The Merry Wives of Windsor
by William Shakespeare
Presented by Paul W. Collins
© Copyright 2012 by Paul W. Collins
The Merry Wives of Windsor
By William Shakespeare
Presented by Paul W. Collins
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Note: Spoken lines from Shakespeare’s drama are in the public domain, as is the Globe edition (1864) of his plays, which provided the basic text of the speeches in this new version of The Merry Wives of Windsor. But The Merry Wives of Windsor, by William Shakespeare: Presented by Paul W. Collins is a copyrighted work, and is made available for your personal use only, in reading and study.
Student, beware: This is a presentation, not a scholarly work, so you should be sure your teacher, instructor or professor considers it acceptable as a reference before quoting characters’ comments or thoughts from it in your report or term paper.
Waiting outside George Page’s stately Windsor home this fine sunny morning is Hugh Evans, a kindly Welsh cleric. The parson hopes to resolve a complaint being made by the visiting uncle of a parishioner.
“Sir Hugh, persuade me not,” insists the wizened old man, a veteran of the war, and now one of the keepers of the king’s grounds. “I will make a Star Chamber matter of it! If he were twenty Sir John Falstaffs, he shall not abuse Robert Shallow, Esquire!”
Notes his flaxen-haired nephew, Abraham Slender, “In the county of Gloucester, justice of peace and ‘coram!’” Slender has moved here from the country to serve as the grammar school’s teacher, for which he is provided room and board, and is paid well—£15 per year.
“Aye, cousin Slender,” says Shallow, “and ‘custalourum!’”
“Aye, and ‘rato-lorum,’ too—and a gentleman born, Master Parson, who writes himself ‘Armigero,’ in any bill, warrant, quittance, or obligation! ‘Armigero!’”
“Aye, that I do—as have done any time these three hundred years!”
“All his successors gone before him hath done’t,” says Slender, “and all his ancestors that come after him may. They may give a dozen white luces in their coat!” He means display symbols of that fish in the family’s coat of arms.
“It is an old coat,” nods Shallow; he takes pride in his lineage.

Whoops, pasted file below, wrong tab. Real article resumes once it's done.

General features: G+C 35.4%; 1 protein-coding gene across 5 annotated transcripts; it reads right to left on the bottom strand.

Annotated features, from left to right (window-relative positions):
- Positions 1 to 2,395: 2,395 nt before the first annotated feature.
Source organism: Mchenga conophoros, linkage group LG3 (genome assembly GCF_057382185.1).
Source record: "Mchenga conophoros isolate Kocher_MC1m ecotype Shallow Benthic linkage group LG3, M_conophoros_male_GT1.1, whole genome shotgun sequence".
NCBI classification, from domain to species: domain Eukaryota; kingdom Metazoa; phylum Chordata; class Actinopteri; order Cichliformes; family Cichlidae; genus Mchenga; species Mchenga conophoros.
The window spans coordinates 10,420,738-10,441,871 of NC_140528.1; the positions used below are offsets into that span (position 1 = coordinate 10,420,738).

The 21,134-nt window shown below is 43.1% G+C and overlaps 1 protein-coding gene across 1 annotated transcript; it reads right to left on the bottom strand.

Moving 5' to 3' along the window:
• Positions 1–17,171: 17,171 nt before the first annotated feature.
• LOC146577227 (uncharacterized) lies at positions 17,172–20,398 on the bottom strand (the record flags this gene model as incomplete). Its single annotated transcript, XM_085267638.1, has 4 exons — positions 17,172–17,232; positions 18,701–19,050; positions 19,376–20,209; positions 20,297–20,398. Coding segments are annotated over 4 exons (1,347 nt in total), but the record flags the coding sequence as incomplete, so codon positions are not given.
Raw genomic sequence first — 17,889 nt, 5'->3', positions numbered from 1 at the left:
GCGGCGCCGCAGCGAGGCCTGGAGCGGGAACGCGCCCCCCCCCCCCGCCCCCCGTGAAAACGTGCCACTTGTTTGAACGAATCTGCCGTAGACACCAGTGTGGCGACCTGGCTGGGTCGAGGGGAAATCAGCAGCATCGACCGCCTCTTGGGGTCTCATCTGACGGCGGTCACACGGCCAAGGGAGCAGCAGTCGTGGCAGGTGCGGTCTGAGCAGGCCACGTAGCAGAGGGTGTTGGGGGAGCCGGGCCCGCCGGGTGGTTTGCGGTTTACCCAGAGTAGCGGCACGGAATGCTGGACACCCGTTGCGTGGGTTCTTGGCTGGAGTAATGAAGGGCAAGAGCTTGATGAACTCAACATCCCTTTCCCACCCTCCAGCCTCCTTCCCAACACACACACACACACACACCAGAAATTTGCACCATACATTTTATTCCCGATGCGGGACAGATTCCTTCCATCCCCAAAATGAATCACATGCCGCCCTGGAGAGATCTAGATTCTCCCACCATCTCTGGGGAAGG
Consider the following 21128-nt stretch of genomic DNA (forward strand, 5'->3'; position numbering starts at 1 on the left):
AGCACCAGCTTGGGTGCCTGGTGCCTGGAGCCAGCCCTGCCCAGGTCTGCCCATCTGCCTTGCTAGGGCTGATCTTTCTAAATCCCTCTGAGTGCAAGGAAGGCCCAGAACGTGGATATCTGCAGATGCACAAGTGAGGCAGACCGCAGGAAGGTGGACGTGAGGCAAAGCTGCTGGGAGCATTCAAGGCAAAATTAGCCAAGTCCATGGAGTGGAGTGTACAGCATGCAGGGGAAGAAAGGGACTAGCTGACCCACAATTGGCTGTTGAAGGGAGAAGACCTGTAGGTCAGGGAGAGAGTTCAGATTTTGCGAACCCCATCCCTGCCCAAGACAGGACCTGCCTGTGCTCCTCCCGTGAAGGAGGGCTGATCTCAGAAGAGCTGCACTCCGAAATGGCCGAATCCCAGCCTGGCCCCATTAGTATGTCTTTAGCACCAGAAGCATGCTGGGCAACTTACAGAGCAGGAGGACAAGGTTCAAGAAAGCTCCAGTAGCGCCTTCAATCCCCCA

The fish is a Christian emblem, Hugh knows. “The dozen white louses”—his far-western pronunciation—“do become an old coat well; it agrees well, passant; it is a familiar beast to man, and signifies love,” he points out.
But love prompts wry grin from the old man. “That luce is the fresh fish; the salt fish is for an old coat.” Such dried fish is called ling—also a term for prostitute.
Slender has been considering their lofty legacy. “I may yet quarter, coz”—partition the heraldic coat’s escutcheon to accommodate new honors.
“You may, by marrying,” notes his uncle, pointedly.
The Welshman nods. “It is marring indeed, if he quarter it.”
“Not a whit!” protests Shallow.
“Yes, py’r lady! If he has a quarter of your coat, there is but three skirts for yourself, in my simple conjectures!
“But that is all one,” he says, returning to the present issue. “If Sir John Falstaff have committed disparagements unto you, I am of the church, and will be glad to do my benevolence to make atonements and compremises between you.”
“The Council shall hear it!—it is a riot!” charges Justice Shallow. That part of the judicial Chamber meets in London, which is twenty miles to the east along the Thames.
But the clergyman, thinking of his local church’s leaders, shakes his head. “It is not meet the council hear a riot—there is no fear of Got in a riot! The council, look you, shall desire to hear the fear of Got, and not to hear a riot; take your vizaments”—advisement—“in that!”
Shallow scoffs at process: “Hah! On my life, if I were young again, the sword should end it!”
The peaceable Evans, hoping to settle the disagreement, persists. “It is petter that friends in ’s Word”—in God’s divine Word—“end it!
“And there is also another device in my prain, which peradventure prings goot discretions with it: there is Anne Page, which is daughter to Master Thomas Page, which is a pretty virginity!”
“Mistress Anne Page,” says Slender reverently. “She has brown hair, and speaks small, like a woman….”
“It is that fery person, for all the ’orld, is just as you will desire!” says Evans. His eyebrows rise. “And seven hundred pounds of moneys in gold and silver is her grandsire upon his death’s‑bed—Got deliver to a joyful resurrections!—give, when she is able to overtake seventeen years old!” The inheritance—£700, not the weight in bullion—will soon be hers.
The parson regards the old justice merrily. “It were a goot motion if we leave our pribbles and prabbles, and desire a marriage between Master Abraham and Mistress Anne Page!”
Master Slender is surprised. “Did her grandsire leave her seven hundred pound?”
“Aye—and her father is make her a petter penny!”
“I know the young gentlewoman,” sighs the young teacher, already drifting into rapture, picturing her. “She has good gifts….”
“Seven hundred pounds and possibilities is goot gift!” says Hugh.
Shallow wants to proceed with his complaint. “Well, let us see honest Master Page. Is Falstaff there?”
Hugh had hoped to prevent the encounter. “Shall I tell you a lie?—I do despise a liar as I do despise one that is false, or as I despise one that is not true! The knight Sir John is there,” he admits, “but, I beseech you, be ruled by your well-willers!
“I will peat the door for Master Page.” He knocks. “What ho-a! Got pless your house here!”
“Who’s there?” calls George Page from inside, as he comes to open the door.